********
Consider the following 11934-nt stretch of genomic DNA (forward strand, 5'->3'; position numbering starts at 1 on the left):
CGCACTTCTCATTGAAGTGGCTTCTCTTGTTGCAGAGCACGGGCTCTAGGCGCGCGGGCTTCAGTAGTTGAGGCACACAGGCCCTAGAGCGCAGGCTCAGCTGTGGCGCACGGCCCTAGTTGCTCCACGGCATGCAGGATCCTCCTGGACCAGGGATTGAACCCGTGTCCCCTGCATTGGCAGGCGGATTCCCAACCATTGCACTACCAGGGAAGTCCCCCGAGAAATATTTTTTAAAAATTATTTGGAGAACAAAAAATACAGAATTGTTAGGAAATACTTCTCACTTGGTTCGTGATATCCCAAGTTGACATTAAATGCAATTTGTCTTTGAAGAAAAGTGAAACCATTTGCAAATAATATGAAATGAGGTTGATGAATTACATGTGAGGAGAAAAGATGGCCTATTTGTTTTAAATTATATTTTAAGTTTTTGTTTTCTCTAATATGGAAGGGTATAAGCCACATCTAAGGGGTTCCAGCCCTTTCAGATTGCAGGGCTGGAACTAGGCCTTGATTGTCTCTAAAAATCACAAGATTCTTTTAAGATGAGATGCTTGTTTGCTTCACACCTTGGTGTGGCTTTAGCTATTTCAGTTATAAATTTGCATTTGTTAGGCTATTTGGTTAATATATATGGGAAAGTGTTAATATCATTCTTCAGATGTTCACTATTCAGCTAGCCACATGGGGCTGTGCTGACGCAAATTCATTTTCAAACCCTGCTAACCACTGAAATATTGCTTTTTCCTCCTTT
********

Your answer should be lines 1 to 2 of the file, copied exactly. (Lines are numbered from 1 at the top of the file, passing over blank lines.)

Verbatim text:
Consider the following 11934-nt stretch of genomic DNA (forward strand, 5'->3'; position numbering starts at 1 on the left):
CGCACTTCTCATTGAAGTGGCTTCTCTTGTTGCAGAGCACGGGCTCTAGGCGCGCGGGCTTCAGTAGTTGAGGCACACAGGCCCTAGAGCGCAGGCTCAGCTGTGGCGCACGGCCCTAGTTGCTCCACGGCATGCAGGATCCTCCTGGACCAGGGATTGAACCCGTGTCCCCTGCATTGGCAGGCGGATTCCCAACCATTGCACTACCAGGGAAGTCCCCCGAGAAATATTTTTTAAAAATTATTTGGAGAACAAAAAATACAGAATTGTTAGGAAATACTTCTCACTTGGTTCGTGATATCCCAAGTTGACATTAAATGCAATTTGTCTTTGAAGAAAAGTGAAACCATTTGCAAATAATATGAAATGAGGTTGATGAATTACATGTGAGGAGAAAAGATGGCCTATTTGTTTTAAATTATATTTTAAGTTTTTGTTTTCTCTAATATGGAAGGGTATAAGCCACATCTAAGGGGTTCCAGCCCTTTCAGATTGCAGGGCTGGAACTAGGCCTTGATTGTCTCTAAAAATCACAAGATTCTTTTAAGATGAGATGCTTGTTTGCTTCACACCTTGGTGTGGCTTTAGCTATTTCAGTTATAAATTTGCATTTGTTAGGCTATTTGGTTAATATATATGGGAAAGTGTTAATATCATTCTTCAGATGTTCACTATTCAGCTAGCCACATGGGGCTGTGCTGACGCAAATTCATTTTCAAACCCTGCTAACCACTGAAATATTGCTTTTTCCTCCTTT